In papers filed today, the Institute for Justice is asking the Georgia Supreme Court to affirm a lower court ruling and remove the constitutional cloud hanging over the state’s popular scholarship tax credit program. IJ also released a new report today that examines the common constitutional ground between the state’s scholarship tax credit and dozens of other tax credits that benefit Georgians, such as the Film Credit and Low Income Housing Credit. Despite important similarities between the scholarship program and other, long-standing tax credits, none of these other credits have ever been challenged as unconstitutional—and many could be put in jeopardy by a ruling against the scholarship tax credit program.
The scholarship program, adopted in 2008, allows individuals and businesses to claim a dollar-for-dollar tax credit for voluntary contributions to private charities that offer private school scholarships. More than 13,000 children currently rely on these scholarships to attend schools of their parents’ choice, including private, religious institutions. But despite the program’s popularity, a lawsuit filed in 2014 continues to loom over the families who benefit from the financial assistance. In February, a Fulton County Superior Court judge dismissed constitutional claims—a ruling school choice opponents promptly appealed to the state Supreme Court. IJ is asking the Georgia Supreme Court to take the case and affirm the Superior Court’s ruling that the program is on solid constitutional ground.
In the Superior Court ruling, Judge Kimberly M. Esmond Adams ruled that the plaintiffs in the case, all taxpayers, do not have “standing” to challenge the scholarship tax credit program because it is funded with private, rather than public, funds. Absent the use of public revenue to fund the program, the plaintiff-taxpayers could not demonstrate that they suffered any harm as a result of the program. The judge also found that even with standing, the lawsuit would fail because the constitutional provisions prohibiting public support of religious institutions and restricting public donations that the plaintiffs cited “only apply to government acts that use public funds,” and tax credits are not public funds. The judge further noted that under the school choice opponents’ arguments, “deductions, differential tax rates, and exclusions for income such as property tax exemptions” would constitute government spending and could thus likewise be unconstitutional.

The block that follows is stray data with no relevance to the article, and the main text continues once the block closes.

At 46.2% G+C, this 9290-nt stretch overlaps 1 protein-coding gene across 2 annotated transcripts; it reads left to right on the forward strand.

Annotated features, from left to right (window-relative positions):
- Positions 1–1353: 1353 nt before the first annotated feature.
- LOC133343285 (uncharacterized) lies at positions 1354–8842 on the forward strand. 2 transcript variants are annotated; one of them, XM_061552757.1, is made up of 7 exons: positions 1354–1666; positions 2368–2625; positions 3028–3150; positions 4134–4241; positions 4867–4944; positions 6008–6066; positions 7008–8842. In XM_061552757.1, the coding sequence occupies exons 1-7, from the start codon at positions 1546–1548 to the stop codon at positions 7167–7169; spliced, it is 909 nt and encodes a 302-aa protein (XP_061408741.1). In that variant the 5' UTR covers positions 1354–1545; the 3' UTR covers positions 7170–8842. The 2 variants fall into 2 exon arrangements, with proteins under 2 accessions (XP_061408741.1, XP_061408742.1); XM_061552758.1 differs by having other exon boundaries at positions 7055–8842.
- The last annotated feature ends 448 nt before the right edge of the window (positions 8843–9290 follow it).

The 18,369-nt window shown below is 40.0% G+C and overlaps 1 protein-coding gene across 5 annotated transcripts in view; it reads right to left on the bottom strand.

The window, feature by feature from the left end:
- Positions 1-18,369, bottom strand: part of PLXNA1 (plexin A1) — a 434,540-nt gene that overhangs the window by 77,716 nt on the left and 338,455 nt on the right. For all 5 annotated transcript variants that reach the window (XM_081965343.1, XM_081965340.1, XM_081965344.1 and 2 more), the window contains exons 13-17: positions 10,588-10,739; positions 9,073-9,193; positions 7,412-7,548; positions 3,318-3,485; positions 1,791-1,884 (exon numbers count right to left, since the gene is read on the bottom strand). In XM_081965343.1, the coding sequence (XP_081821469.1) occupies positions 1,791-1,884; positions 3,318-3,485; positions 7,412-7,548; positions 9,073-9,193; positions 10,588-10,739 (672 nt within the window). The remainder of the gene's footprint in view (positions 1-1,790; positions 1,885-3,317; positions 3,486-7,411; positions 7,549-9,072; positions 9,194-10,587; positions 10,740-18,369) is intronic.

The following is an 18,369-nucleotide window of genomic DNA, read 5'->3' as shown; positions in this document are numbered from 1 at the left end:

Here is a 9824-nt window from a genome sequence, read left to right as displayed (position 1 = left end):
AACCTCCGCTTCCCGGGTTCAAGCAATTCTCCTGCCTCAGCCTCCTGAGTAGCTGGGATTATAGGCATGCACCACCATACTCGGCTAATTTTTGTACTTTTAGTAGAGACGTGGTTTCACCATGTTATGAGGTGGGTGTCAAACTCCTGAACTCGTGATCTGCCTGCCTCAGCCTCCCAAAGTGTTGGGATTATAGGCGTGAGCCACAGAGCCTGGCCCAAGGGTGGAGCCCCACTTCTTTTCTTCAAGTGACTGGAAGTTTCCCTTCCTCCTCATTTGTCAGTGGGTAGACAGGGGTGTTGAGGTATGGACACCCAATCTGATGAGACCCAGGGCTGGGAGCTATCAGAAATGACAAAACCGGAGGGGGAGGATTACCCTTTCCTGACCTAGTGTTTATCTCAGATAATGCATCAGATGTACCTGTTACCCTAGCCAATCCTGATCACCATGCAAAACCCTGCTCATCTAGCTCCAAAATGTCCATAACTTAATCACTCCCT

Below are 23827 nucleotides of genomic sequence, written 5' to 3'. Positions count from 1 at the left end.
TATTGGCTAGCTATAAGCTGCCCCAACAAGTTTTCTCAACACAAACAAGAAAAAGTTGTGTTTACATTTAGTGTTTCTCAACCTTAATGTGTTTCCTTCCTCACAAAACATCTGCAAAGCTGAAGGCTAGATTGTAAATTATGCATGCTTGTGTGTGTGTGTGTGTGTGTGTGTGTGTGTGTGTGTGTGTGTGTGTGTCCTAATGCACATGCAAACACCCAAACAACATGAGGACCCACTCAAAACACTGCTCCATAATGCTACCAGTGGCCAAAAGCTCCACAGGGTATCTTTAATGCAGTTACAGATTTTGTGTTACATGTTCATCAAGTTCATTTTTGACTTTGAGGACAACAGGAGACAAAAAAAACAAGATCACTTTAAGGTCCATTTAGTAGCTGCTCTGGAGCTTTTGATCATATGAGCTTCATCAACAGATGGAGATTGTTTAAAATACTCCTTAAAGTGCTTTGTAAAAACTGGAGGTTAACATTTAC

Similarly, IJ’s report finds that Georgia’s scholarship tax credit is just one of at least six state tax credits that allow funds to be used at private, religious institutions and one of dozens of other Georgia credits that encourage private donations for the public good. Altogether, individuals and businesses claimed more than $2.4 billion in tax credits from 2009 to 2012, representing a tiny fraction of total taxes due to the state—just 5.4 percent. In that time, the scholarship tax credits accounted for just $127 million. And just like the rest of Georgia’s credits, the scholarship tax credit is constitutional because it involves private funds, not public funds.
“The Georgia Supreme Court should review this case now and affirm that the scholarship tax credit program is constitutional, not only to resolve the important constitutional issues at stake in this litigation, but also to put at ease the thousands of families who rely on the program to ensure their kids receive a good education,” said IJ Managing Attorney Tim Keller.